Young BobAfter his school years, Bob worked at home on the ranch.  After a short period of time he was hired to run a wheat farm around the Burns area.  He also drove trucks from Cheyenne to Omaha and back while still in his teens.  It is curious how such a young man was respected so much to have so much responsibility.   At other periods in his lifetime Bob also ran other wheat farms in southeastern Wyoming.  He also worked in potato cellars, around Pine Bluffs, hauling and moving the 100 pound bags, which in later years he claimed ruined his knees.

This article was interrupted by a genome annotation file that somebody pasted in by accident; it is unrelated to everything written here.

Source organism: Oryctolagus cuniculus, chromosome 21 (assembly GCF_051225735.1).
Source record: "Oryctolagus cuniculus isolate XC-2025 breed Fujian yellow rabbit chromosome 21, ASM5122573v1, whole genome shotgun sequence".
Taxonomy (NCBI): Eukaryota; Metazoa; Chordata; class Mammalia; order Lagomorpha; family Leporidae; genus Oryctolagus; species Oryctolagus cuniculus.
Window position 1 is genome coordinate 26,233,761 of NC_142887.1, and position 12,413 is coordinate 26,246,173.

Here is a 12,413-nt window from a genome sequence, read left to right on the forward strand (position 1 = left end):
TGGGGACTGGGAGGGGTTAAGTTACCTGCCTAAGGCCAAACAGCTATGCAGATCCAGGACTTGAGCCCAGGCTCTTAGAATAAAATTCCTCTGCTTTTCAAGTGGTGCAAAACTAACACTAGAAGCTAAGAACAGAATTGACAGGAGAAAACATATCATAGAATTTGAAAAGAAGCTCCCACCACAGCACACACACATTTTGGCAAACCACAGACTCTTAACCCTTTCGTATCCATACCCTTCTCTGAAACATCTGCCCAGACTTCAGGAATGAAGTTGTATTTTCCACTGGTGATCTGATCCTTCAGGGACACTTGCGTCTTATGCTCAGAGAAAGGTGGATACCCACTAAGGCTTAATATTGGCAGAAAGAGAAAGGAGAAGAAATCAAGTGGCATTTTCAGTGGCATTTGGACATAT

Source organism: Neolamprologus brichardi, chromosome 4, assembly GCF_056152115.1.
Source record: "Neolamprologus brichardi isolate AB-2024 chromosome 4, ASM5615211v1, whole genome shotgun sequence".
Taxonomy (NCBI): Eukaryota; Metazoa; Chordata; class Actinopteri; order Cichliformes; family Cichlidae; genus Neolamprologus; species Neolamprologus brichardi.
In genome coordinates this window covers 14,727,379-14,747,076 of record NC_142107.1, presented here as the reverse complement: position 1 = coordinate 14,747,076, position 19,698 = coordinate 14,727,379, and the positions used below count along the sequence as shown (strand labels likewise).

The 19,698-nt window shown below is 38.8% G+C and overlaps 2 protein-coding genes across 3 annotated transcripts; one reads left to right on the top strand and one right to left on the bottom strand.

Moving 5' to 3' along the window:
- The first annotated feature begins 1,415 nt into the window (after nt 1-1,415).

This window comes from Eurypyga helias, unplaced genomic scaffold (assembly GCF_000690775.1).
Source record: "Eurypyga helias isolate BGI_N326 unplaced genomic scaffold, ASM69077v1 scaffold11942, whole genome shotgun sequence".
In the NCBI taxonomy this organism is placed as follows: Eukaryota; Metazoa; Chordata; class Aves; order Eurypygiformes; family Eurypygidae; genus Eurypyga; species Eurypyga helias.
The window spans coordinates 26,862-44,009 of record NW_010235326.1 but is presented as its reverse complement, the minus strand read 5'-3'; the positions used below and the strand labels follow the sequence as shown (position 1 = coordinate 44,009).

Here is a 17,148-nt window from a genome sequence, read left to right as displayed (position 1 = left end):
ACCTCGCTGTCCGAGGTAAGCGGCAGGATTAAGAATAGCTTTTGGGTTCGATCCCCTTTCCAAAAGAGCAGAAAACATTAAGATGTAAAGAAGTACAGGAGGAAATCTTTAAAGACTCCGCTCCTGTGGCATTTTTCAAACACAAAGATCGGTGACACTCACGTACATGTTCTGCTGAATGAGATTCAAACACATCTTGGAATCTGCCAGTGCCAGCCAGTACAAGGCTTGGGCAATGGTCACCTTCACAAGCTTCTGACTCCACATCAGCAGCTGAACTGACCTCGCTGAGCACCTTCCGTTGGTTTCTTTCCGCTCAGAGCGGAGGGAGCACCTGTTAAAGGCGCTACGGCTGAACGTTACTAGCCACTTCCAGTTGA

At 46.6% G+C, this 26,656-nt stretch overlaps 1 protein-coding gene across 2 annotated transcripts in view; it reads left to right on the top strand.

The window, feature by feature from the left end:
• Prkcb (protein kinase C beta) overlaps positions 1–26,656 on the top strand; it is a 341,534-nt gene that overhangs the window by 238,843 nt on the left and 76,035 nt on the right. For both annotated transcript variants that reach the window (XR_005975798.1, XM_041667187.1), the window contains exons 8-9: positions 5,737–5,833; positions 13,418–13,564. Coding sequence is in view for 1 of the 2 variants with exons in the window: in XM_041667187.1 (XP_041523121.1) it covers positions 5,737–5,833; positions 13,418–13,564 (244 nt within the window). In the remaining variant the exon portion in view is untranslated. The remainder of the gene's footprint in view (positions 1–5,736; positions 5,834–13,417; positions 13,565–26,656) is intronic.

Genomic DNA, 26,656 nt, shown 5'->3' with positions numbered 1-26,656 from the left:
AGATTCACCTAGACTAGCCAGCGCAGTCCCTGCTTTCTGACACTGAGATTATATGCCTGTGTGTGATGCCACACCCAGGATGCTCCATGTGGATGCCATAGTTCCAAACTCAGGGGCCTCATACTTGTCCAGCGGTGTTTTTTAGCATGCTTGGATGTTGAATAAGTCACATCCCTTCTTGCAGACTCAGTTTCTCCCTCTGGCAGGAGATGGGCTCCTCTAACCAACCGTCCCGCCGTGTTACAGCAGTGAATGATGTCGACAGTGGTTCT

In 1937 AT&T began the huge undertaking of linking the East Coast and the West Coast with large underground telephone cables to provide telephone service for the entire nation.  They chose four routes across the United States and one route went through Wyoming and Utah, very much along the same path as old US Highway 30.  Bob worked with the crews that laid the cable across these two states.  Now, one would think the cable would have been laid continuously from Cheyenne to Evanston to Salt Lake City to Wendover.  However,  due to the terrain, seasons and climate, Bob worked from Cheyenne west to Laramie; then from Rawlins west to Rock Springs; then from around  Echo, UT to Salt Lake City; then back to Laramie to Rawlins; then Rock Springs to Echo, UT and lastly Salt Lake City to Wendover.  No wonder it took until 1943 to complete the trans-America cables!!!